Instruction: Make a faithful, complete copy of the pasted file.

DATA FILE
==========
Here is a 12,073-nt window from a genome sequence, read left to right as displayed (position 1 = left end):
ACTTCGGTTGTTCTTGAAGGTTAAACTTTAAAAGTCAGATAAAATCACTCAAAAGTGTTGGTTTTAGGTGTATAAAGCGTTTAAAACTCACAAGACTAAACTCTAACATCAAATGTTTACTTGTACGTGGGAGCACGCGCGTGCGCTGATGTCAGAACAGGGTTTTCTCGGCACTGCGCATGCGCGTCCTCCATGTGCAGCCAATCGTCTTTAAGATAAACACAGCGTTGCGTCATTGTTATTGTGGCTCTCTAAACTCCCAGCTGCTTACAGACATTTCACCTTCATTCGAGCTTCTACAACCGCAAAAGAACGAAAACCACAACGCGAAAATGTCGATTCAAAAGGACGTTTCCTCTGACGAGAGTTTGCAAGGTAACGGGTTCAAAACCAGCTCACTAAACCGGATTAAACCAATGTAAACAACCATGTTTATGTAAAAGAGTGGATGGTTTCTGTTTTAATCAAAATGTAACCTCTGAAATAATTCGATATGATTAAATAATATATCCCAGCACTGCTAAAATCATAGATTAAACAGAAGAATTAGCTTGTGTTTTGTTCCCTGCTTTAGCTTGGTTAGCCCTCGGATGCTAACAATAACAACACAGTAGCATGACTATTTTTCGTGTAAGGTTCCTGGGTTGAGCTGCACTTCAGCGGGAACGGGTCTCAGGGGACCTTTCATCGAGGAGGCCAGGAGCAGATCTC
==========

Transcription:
Here is a 12,073-nt window from a genome sequence, read left to right as displayed (position 1 = left end):
ACTTCGGTTGTTCTTGAAGGTTAAACTTTAAAAGTCAGATAAAATCACTCAAAAGTGTTGGTTTTAGGTGTATAAAGCGTTTAAAACTCACAAGACTAAACTCTAACATCAAATGTTTACTTGTACGTGGGAGCACGCGCGTGCGCTGATGTCAGAACAGGGTTTTCTCGGCACTGCGCATGCGCGTCCTCCATGTGCAGCCAATCGTCTTTAAGATAAACACAGCGTTGCGTCATTGTTATTGTGGCTCTCTAAACTCCCAGCTGCTTACAGACATTTCACCTTCATTCGAGCTTCTACAACCGCAAAAGAACGAAAACCACAACGCGAAAATGTCGATTCAAAAGGACGTTTCCTCTGACGAGAGTTTGCAAGGTAACGGGTTCAAAACCAGCTCACTAAACCGGATTAAACCAATGTAAACAACCATGTTTATGTAAAAGAGTGGATGGTTTCTGTTTTAATCAAAATGTAACCTCTGAAATAATTCGATATGATTAAATAATATATCCCAGCACTGCTAAAATCATAGATTAAACAGAAGAATTAGCTTGTGTTTTGTTCCCTGCTTTAGCTTGGTTAGCCCTCGGATGCTAACAATAACAACACAGTAGCATGACTATTTTTCGTGTAAGGTTCCTGGGTTGAGCTGCACTTCAGCGGGAACGGGTCTCAGGGGACCTTTCATCGAGGAGGCCAGGAGCAGATCTC